Marvellous, good game, didn’t you play well, crackerjack, two in the bed, one in the black, stay out the jack and um… bulls eye. Easy Peasy, crush a grape, wrestle an action man, and look what you could have won. Super smashing great, come on down. I thank you.
You will all recognise the winner easy enough. Upon winning they generally adopt the characteristics of a twat.
Scoring: The points for each card equal the number of the card. So, a seven is a seven, a three is a three and an ace is worth one. Simple. How much is a ten worth? Yep, you guessed it. It’s worth ten points. Simple. A Jack and a Queen are also worth ten. Here’s the complicated bit. The King, now he’s worth zero. And that’s good. Zero points is what you’re after. Bob-a-job.
If you end up with two cards with the same number then they cancel each other out and both score zero. So two aces gets you a zero. Two Queens get you a zero. Two Kings get you a zero – but they’re worth zero anyway – you remembered that already. Right?
Ok – we’re all clear on the scoring? Two eights? Yeah, that gets you a zero.
What about a Jack and a nine?Ok, that scores you ten for the Jack and nine for the nine, so that would be nineteen. N N N N nineteen.
Old Maid Card Game Vintage
The Deal: The dealer deals four cards to each player and sets the remaining cards in the middle with the top card turned over face up next to the rest of the un-dealt pack. Let’s call this the ‘Palmer Pile’. Don’t look at your cards. I SAID DON’T LOOK AT YOUR CARDS!!
Each player arranges their four cards face down into a 2×2 square. You have a top row of two cards and a bottom row of two cards. Now, without letting your opponents see, take a peek at your bottom row, but don’t turn them over. You’re allowed to look at these now and during the game. You’re not allowed to look at your top row.
First Play: The player to the left of the dealer goes first. That’s tradition, so no need to muck about there. The first player can do one of three things:
- Take the card that’s facing up from the Palmer Pile next to the pack of un-dealt cards in the middle. If you take this card, you must use it to replace one of your four cards which you will discard to the Palmer Pile, face up. You can replace either one of your bottom cards that you have already taken a peek at, or you can replace one of your unseen top cards. You replace your top cards blind, that’s to say, you can’t look at it before you make your choice.
- Take a card from the un-dealt pack. Obviously you don’t know what this card is, but you hope it’s a better card than the one showing on the Palmer Pile. If you take this card you use it to replace one of your four cards as described above. Go read that bit again if you already forgot what you do next.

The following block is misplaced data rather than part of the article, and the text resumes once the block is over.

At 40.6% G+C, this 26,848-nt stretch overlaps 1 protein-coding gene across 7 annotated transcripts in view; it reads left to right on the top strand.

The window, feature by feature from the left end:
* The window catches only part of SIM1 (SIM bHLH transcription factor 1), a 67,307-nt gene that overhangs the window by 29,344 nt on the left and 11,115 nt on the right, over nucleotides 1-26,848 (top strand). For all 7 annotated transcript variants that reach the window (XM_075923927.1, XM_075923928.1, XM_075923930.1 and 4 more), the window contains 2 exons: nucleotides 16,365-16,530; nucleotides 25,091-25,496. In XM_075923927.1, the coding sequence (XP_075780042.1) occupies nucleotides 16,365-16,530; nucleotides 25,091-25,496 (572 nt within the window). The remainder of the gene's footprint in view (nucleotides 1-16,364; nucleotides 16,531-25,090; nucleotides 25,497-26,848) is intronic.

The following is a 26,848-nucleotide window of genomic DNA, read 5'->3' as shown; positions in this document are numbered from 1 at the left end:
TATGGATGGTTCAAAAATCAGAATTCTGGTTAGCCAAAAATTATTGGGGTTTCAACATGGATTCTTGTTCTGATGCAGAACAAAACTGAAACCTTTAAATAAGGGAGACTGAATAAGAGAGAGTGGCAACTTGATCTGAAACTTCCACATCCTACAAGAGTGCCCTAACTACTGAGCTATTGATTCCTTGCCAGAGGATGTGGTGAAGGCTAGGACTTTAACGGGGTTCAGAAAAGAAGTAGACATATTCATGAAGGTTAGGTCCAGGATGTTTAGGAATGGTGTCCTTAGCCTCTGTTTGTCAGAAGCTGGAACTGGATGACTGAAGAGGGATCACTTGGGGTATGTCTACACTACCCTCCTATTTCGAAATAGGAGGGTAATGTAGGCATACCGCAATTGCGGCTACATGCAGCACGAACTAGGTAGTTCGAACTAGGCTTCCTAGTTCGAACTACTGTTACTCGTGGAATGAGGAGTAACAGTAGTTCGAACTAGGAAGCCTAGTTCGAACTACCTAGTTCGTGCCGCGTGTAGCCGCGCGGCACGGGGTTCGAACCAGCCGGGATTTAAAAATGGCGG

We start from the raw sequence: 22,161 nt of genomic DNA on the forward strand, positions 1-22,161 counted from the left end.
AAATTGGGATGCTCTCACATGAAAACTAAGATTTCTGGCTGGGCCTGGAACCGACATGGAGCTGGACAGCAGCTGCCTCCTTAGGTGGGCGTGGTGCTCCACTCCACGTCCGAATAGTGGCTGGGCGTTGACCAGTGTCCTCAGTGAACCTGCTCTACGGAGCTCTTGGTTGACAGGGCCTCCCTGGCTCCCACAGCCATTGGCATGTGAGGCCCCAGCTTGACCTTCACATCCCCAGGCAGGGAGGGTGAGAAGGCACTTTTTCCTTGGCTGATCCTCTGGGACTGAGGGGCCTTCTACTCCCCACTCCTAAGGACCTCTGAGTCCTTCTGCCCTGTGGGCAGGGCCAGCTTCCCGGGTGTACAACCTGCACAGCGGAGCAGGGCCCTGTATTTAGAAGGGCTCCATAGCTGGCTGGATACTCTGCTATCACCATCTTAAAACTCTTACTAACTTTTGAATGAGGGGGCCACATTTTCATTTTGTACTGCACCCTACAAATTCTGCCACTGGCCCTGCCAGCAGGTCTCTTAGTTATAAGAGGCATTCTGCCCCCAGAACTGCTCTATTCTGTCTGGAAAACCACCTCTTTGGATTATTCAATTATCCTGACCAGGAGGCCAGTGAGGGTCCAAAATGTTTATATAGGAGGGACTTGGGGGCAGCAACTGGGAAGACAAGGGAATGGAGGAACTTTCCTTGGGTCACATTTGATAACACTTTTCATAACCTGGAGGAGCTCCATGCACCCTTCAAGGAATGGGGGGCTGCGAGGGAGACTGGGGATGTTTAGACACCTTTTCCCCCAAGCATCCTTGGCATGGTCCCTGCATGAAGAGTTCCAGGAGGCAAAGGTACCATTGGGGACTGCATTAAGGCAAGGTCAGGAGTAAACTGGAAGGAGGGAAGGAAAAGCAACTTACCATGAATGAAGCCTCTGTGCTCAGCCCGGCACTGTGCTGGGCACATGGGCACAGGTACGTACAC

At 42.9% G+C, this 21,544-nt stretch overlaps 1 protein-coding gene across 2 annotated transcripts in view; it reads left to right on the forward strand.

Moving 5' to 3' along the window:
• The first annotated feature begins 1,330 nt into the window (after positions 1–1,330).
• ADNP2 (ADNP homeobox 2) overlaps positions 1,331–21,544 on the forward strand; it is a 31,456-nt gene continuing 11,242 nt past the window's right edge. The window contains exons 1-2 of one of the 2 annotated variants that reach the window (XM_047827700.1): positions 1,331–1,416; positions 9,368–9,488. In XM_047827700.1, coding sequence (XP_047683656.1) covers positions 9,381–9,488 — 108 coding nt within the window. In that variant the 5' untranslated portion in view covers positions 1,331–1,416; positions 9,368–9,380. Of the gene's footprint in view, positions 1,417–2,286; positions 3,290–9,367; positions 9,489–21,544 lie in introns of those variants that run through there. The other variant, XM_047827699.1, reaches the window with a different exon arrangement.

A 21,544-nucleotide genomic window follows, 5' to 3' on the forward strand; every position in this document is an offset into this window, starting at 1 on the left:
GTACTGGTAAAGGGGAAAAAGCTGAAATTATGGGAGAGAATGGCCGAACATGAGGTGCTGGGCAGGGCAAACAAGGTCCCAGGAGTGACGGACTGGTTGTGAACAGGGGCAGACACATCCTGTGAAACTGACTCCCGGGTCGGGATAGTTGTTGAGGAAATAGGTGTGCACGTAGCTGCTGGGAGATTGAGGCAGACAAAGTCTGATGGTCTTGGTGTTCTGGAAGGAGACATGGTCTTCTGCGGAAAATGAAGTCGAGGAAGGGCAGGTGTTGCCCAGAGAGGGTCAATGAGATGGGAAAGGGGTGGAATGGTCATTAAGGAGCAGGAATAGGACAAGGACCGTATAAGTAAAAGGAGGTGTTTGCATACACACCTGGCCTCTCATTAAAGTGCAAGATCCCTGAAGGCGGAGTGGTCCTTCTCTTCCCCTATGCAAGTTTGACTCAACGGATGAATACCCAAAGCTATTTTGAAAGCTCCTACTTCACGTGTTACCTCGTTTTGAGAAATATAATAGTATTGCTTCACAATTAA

- Turn over one of your four cards. You don’t need to select a card from either the Palmer Pile or the un-dealt pack if you don’t want to, but you must turn over one of your four cards.
After your first go you should have one of your four cards face up. This card is fixed now. You can’t swap it. You’re stuck with it. So don’t go turning over high cards unless you’re stupid or a girl – I mean let’s face it, they do take a lot longer to learn new card games don’t they.
Old Maid Card Game How To Play
The Next Turns: Once you’ve done one of those three things the next player takes their turn. On the second round do the same thing again, but you can’t replace any of your cards that are already face up. Keep going round until all the players have turned all four cards over. When you’ve done this you add up your points and the designated scorer will tott up the scores on the doors and then you all begin the next deal.
Old Maid Card Game
Take turns to deal by moving round to the original dealers’ left. Again, this is an ancient rule of card playing. If you’re a boy be ready to deal for the girl next to you. If you’re a boy and you do deal for the girl next to you, be sure to make an arse of yourself by trying to deal like a Las Vegas croupier. Don’t be surprised if someone calls you a ‘tit’.
Old Maid Card Game History
Gala spins welcome offer. Tactics: Who knows. Given the idea is to score low you want to discard your high cards to the Palmer Pile, but remember you can only peek at two of your cards. A second tactic is to reveal or swap your top cards that you can’t see as soon as possible so you know what you have to deal with. You can do this by swapping with a low card picked up from the un-dealt pack or the Palmer Pile, or you simply take a gamble and turn a top row card over. Sometimes you just have to play to get a pair. You’ll work it out.